Evaluation of Increased Flexibility for 14 to 16 year olds programme: Outcomes for the first cohort

Peter Rudd, Tom Benton, Sarah Golden, Lisa O'Donnell

01 August 2005

Research report available to download from DfE

Research brief available to download from DfE

The Increased Flexibility for 14-16 year olds Programme (IFP) was introduced in 2002 by the Department for Education and Skills (DfES) to provide vocational learning opportunities at key stage 4 for those young people who would benefit most. The programme, which entailed FE colleges and training providers working in partnership with schools to offer GCSEs in vocational subjects, NVQs, other vocational qualifications and GNVQs to students, was subsequently extended to three further cohorts of young people.

The DfES commissioned NFER to undertake an evaluation of the first cohort of participants. This summary presents selected key findings relating to the attainment, progression, attendance and attitudes of the first cohort of IFP students (2002-2004).

Key Findings

  • The majority of young people who took new GCSEs and GNVQs attained their qualifications (91 per cent and 80 per cent respectively). In addition, the majority of the sample of young people who had undertaken NVQs and other vocational qualifications had achieved the qualification at the end of Year 11 (66 per cent and 67 per cent respectively).
  • In addition, the GNVQs and NVQs achieved by these young people contributed to them gaining higher total point scores than would have been expected given their prior attainment and background characteristics. However, those who took GCSEs in vocational subjects attained levels commensurate with their prior attainment and those who took other vocational qualifications achieved fewer points than might be expected compared to similar students who did not participate.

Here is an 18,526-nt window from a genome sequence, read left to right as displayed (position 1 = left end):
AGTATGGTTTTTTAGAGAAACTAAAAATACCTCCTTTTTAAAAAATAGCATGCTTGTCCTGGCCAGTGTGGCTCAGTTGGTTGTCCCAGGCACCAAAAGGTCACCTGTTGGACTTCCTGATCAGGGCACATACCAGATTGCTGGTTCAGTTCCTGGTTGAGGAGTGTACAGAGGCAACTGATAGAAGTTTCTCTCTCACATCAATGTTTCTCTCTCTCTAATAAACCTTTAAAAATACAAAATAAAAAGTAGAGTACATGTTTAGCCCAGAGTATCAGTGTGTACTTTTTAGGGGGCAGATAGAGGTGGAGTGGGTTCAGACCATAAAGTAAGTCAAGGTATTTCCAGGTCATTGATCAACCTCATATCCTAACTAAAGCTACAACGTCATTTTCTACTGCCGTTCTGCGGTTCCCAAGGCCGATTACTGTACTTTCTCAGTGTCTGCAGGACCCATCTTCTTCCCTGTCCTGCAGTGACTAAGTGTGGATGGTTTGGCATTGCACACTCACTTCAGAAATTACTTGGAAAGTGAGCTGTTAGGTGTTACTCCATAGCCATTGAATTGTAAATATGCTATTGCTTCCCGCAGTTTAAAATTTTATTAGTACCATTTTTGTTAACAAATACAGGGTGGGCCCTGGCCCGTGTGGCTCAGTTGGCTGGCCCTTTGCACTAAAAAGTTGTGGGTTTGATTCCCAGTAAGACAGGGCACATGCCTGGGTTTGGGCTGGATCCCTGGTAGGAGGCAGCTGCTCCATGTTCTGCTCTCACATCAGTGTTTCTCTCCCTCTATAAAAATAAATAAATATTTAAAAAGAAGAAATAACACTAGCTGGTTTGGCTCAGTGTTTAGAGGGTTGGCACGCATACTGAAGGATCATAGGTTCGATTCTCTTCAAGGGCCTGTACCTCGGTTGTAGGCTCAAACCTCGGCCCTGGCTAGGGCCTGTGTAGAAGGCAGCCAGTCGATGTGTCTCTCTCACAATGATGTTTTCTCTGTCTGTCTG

• Students who studied GCSEs in vocational subjects and GNVQs, but did not participate in IFP, also attained better outcomes than might be expected and, indeed, gained higher points still than young people who had taken these qualifications through IFP.
  • Overall, the transition target for IFP partnerships had been successfully met, as schools reported that around 90 per cent of young people who had been involved in the first cohort of IFP had continued into further education or training post-16. Analysis of the cohort as a whole, using matched participation and attainment datasets, indicated a post-16 participation rate of 80 per cent. Two-fifths (42 per cent) of young people said that their participation in IFP had influenced their decision about their post-16 destination.
  • The majority of young people who were undertaking a course post-16 were pursuing a qualification that was at a higher level than the level of the course they had undertaken through IFP.

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